Hubris: I have heard this one bantered around for awhile now, mostly by philosophy professors and students. I started using it occasionally myself, but only when it truly applies. Actually that's a lie. I use it to be funny more often than I actually apply it to someone. I used it in an introduction to a paper, but I'm not sure if the prof got the joke. Anyhow, when I first started hearing it a lot, it just made me think of how the word means, in a way, that someone is too big for their britches, but the word is most often used by people who are already spilling right out of their britches, so to speak. It's a problematic word, because as soon as you call someone hubristic, you've become a little more hubristic yourself! It is best used ironically, but this is also quite dangerous.
Hostile: Everyone knows what hostile means, but I thought it was funny the first few times I heard it with regard to thinkers and writers and their feelings about one another. I though they were getting into fist-fights in the salons or something. Eventually I heard it applied to someone who was not alive at the time the "hostile" individual was writing about him, and I understood it to mean that the hostile person is making a point of dismissing the other person's arguments. A thinker can even be hostile toward someone who influences him! It's more about the way he treats the other dude's arguments than how he feels about him personally. It still makes me laugh though, because Marx actually has a line in his "Critique of Hegel's Doctrine of State" where he talks about philosophy in praxis, and says something about punching your opponent in the face with your theories. He is hilarious. I've read a thousand pages of him this semester and I still think he's hilarious. You know he was a stud when he was young -- he really should have thought twice about that beard...
Reification: I've directed this one to the Wiki page so you can enjoy the "disambiguation" of reification. What a mess! This word has completely unrelated meanings in different fields. Since I am in a political philosophy class and an aesthetics class this semester, I have seen the Marxist form of gettin' reified and the Heideggerian form of thingliness through gettin' reified. I'm trying to learn how to use this one because it's such a doosey, but when I hear or see it in too many places it really pisses me off. Over and over, we reify. There must be some other way to put it.
Hermeneutics: Ha! Here's the real doosey. I might need a couple paragraphs. (Knuckle crack.) I know several...well...two non-professor people with a strong command of this word, but I know twice as many who have no idea what it means, yet they proceed to sprinkle it in the most unlikely conversations. "Ah yes, the hermeneutics of this beer bottle collection..." "Well, you make a good case for buying that pair of shoes, but I think an appeal to hermeneutics is in order here." Actually no one I know uses it that freely. In fact, if I was surrounded by that I'd probably be pretty happy! But still, in the real conversations about philosophy etc, where hermeneutics rears its confusing head, it is often in the wrong place at the wrong time.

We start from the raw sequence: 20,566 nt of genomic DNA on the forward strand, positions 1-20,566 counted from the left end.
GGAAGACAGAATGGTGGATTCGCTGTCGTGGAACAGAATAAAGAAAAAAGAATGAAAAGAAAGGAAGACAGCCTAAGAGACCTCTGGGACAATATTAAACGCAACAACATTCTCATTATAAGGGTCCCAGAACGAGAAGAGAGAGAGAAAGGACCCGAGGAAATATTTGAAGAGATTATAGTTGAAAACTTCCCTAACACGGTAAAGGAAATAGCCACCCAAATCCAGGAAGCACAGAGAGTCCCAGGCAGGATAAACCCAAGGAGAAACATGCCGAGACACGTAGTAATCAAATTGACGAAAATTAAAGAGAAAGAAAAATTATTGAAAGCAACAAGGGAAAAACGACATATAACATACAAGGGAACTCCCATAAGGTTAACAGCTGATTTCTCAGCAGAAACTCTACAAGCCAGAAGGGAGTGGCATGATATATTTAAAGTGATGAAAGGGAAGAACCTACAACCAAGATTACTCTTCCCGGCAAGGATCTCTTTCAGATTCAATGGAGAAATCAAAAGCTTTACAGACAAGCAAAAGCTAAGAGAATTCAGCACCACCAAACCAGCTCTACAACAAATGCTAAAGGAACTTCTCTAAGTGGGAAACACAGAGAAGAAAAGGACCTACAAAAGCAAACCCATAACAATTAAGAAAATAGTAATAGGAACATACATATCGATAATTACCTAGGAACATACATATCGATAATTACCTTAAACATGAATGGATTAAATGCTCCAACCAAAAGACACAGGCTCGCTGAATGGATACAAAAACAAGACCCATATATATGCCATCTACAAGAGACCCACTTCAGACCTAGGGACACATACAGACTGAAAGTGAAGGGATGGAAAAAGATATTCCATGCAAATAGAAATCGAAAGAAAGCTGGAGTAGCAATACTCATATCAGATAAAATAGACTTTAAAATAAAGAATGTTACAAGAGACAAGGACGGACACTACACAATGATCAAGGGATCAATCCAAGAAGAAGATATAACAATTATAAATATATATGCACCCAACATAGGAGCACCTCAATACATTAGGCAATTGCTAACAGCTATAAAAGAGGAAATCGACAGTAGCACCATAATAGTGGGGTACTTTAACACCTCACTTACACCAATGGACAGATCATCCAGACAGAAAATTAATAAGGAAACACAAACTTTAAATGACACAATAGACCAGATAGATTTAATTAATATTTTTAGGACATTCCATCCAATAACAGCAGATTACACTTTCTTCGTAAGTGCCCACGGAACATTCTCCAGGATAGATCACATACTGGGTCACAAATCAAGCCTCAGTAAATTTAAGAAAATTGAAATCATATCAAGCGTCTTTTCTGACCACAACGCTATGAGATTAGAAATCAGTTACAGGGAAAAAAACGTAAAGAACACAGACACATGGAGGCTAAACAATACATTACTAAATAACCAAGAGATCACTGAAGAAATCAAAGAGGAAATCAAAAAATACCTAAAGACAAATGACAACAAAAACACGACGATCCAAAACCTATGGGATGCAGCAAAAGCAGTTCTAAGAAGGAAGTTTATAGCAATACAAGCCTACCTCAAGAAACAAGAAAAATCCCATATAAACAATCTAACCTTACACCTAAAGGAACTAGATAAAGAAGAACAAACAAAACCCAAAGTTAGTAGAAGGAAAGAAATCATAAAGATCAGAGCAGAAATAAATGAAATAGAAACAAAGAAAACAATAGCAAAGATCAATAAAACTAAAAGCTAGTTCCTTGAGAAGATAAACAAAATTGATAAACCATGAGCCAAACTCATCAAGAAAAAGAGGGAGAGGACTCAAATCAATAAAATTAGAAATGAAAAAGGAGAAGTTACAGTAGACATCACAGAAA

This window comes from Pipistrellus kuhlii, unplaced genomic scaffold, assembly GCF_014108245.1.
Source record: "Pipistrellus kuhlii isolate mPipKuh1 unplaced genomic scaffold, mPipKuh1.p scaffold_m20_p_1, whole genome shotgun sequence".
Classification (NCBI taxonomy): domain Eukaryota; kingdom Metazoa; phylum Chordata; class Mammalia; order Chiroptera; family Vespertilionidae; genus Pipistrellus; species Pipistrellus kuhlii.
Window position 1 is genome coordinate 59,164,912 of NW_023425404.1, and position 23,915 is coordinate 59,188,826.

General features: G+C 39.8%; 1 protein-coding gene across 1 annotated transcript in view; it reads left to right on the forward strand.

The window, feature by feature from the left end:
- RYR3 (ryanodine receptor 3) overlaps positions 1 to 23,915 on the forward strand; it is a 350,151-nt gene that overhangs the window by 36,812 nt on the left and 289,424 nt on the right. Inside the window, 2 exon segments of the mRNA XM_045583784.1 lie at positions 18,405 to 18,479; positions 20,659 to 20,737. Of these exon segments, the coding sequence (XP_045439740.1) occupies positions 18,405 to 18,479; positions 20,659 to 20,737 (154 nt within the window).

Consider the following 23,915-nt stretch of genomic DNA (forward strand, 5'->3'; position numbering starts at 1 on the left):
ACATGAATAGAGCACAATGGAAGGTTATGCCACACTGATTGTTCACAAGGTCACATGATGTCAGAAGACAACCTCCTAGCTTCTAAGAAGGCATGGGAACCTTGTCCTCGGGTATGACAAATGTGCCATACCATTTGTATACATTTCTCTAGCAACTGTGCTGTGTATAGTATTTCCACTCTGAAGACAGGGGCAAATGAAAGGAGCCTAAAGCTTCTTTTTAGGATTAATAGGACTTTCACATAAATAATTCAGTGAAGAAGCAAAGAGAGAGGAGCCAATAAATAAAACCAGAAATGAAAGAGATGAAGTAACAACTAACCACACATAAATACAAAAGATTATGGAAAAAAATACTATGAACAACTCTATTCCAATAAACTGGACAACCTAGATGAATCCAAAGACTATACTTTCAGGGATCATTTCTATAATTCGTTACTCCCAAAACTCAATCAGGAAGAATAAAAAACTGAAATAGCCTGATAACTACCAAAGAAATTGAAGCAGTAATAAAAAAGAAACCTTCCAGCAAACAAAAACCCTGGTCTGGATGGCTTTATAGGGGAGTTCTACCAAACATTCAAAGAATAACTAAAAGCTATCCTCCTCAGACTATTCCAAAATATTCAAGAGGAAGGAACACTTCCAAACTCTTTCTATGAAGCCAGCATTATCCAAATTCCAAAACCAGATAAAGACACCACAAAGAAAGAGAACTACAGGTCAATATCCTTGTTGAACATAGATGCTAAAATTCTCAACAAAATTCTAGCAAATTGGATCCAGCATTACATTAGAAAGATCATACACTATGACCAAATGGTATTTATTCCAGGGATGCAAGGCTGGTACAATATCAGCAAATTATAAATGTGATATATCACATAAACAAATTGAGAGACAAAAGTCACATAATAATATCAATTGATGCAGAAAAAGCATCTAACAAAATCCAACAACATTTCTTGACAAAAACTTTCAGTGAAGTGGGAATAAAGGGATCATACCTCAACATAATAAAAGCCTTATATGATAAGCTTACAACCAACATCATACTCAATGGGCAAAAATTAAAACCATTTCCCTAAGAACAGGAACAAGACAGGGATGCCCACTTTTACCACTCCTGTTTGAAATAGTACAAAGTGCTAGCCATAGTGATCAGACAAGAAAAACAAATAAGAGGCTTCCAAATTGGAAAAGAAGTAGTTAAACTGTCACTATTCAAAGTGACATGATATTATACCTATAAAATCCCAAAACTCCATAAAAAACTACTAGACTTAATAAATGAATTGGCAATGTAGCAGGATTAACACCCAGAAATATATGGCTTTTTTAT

Anyhow, it's a pretty broad word, so you could properly use it in a lot of places without knowing what the heck it means, if that's the kind of person you'd like to be. But that would be violating a pretty important Gricean Maxim of felicitous communication -- "avoid unnecessary prolixity" (which is a funny joke in itself). Personally, I don't use it (yet!) because I don't want to use it wrong. But again, I don't mind when people who know how to handle a hermeneutic whip theirs out.
Finally, this is, like reification, one of the few words I know but haven't mastered (see, my hubris is showing), so that is probably my source of sometime disgust with it.
For all you who read this and know and use these words, carry on! For those of you who use them all the time but haven't quite learned what they mean, please don't take this personally. I'm trying to get a handle on them myself. Ambivalence seems to be my mode of the week.
"Oh la la la la! Zees Hermeneutic, she is all wrong! I must reify her, maintenant!"